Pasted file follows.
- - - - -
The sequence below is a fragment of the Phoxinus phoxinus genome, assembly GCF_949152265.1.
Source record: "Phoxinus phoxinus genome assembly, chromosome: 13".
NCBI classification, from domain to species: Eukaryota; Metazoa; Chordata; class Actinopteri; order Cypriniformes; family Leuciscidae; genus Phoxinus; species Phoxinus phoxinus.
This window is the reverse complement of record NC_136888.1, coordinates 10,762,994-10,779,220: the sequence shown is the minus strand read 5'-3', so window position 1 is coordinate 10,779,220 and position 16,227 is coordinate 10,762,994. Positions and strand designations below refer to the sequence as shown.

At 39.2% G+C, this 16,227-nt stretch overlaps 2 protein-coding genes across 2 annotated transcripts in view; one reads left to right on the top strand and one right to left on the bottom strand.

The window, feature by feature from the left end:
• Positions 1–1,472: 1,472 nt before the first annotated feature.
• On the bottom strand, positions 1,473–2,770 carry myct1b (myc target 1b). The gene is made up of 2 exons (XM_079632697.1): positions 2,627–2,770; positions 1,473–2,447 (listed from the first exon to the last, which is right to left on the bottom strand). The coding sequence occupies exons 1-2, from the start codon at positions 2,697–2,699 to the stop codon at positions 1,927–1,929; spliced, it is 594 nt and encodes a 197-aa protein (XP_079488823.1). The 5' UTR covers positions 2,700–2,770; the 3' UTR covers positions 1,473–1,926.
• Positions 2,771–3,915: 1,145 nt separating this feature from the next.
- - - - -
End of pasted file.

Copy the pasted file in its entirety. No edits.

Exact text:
The sequence below is a fragment of the Phoxinus phoxinus genome, assembly GCF_949152265.1.
Source record: "Phoxinus phoxinus genome assembly, chromosome: 13".
NCBI classification, from domain to species: Eukaryota; Metazoa; Chordata; class Actinopteri; order Cypriniformes; family Leuciscidae; genus Phoxinus; species Phoxinus phoxinus.
This window is the reverse complement of record NC_136888.1, coordinates 10,762,994-10,779,220: the sequence shown is the minus strand read 5'-3', so window position 1 is coordinate 10,779,220 and position 16,227 is coordinate 10,762,994. Positions and strand designations below refer to the sequence as shown.

At 39.2% G+C, this 16,227-nt stretch overlaps 2 protein-coding genes across 2 annotated transcripts in view; one reads left to right on the top strand and one right to left on the bottom strand.

The window, feature by feature from the left end:
• Positions 1–1,472: 1,472 nt before the first annotated feature.
• On the bottom strand, positions 1,473–2,770 carry myct1b (myc target 1b). The gene is made up of 2 exons (XM_079632697.1): positions 2,627–2,770; positions 1,473–2,447 (listed from the first exon to the last, which is right to left on the bottom strand). The coding sequence occupies exons 1-2, from the start codon at positions 2,697–2,699 to the stop codon at positions 1,927–1,929; spliced, it is 594 nt and encodes a 197-aa protein (XP_079488823.1). The 5' UTR covers positions 2,700–2,770; the 3' UTR covers positions 1,473–1,926.
• Positions 2,771–3,915: 1,145 nt separating this feature from the next.